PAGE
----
Improving interpretation of 3D Ground-Penetrating Radar data in archaeology via attributes developed in seismic – application to selected Norwegian sites
Ground-Penetrating Radar (GPR) is a geophysical method widely used in various near-surface applications, on Earth and other celestial objects (Moon, Mars, comets). GPR is especially well suited for archaeo-geophysics, as recently demonstrated in Norway at different sites, e.g., the Gjellestadskipet (see link below). 3D GPR acquisition for archaeology is often done in Norway with multi-channel systems mounted on a vehicle, so that large zones are rapidly mapped. The data are then often analysed in horizontal slices to identify potential archaeological structures such as burial mounds, viking ships, etc. Such 3D GPR data are more and more common, but they are mainly interpreted via a very few and classic amplitude attributes, e.g., the trace envelope.
The proposed project consists into extending the attributes use in GPR using known approaches and software in seismic, thus analyzing the portability of these attributes to GPR for better identification of archaeological structures from their surrounding geological setting. Existing and published dataset will be available, especially from burial mounds, but new – more targeted - dataset could also be acquired nearby Bergen with the available mono-channel equipment at GEO. Two students could especially co-operate in that case, in a dual geophysics-geology approach. An archaeo-geophysicist will provide existing 3D GPR data and co-supervise the work, while the seismic competence comes from GEO.
Proposed course plan during the master's degree (60 ECTS):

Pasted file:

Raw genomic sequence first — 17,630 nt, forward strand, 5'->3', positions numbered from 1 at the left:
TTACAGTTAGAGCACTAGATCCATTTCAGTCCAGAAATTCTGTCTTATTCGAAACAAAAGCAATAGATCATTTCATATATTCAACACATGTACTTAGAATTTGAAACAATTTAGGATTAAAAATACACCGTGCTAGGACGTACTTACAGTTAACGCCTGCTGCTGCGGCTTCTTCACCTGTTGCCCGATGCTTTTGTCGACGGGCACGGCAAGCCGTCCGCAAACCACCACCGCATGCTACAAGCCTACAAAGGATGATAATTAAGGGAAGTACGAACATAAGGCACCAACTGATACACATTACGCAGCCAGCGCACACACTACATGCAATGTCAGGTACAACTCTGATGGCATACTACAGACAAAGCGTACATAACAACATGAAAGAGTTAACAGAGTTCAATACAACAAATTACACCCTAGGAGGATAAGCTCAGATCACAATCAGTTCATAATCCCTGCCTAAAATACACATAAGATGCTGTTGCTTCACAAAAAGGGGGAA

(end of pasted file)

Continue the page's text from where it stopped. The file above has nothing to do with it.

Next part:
The course plan will be discussed with the prospective students depending on their background (geology or geophysics major) and specific interests in the proposed project.
Some courses are however strongly recommended, such as GEOV272 and GEOV300. A 5-ECTS special syllabus about GPR will be given, except if the candidate has already a solid background in that method from her/his previous studies. All courses related to seismic methods and data are of relevance.
Prospective students should have a strong interest in either geophysics and its application in general, especially wave methods, or in reflection seismic and interpretation, the methods and software to be applied being used in seismic for O&G exploration.
3D GPR data from NTNU (see illustrations and their reference)
Field- lab- and analysis
For working with existing data (NTNU and/or UiB), the work will be carried out in one of the two seismic labs to access the required seismic-based software (e.g., Petrel and similar).
Depending on the background of the student (i.e., geology or geophysics as major), local fieldwork could also be carried out, e.g., Lysekloster or burial mound near Fana, following a former MSc. project (Hansen, 2021), this to possibly study the impact of geophysical or geological parameters such as sampling, orientation of the survey, or soil-vs-object contrasts.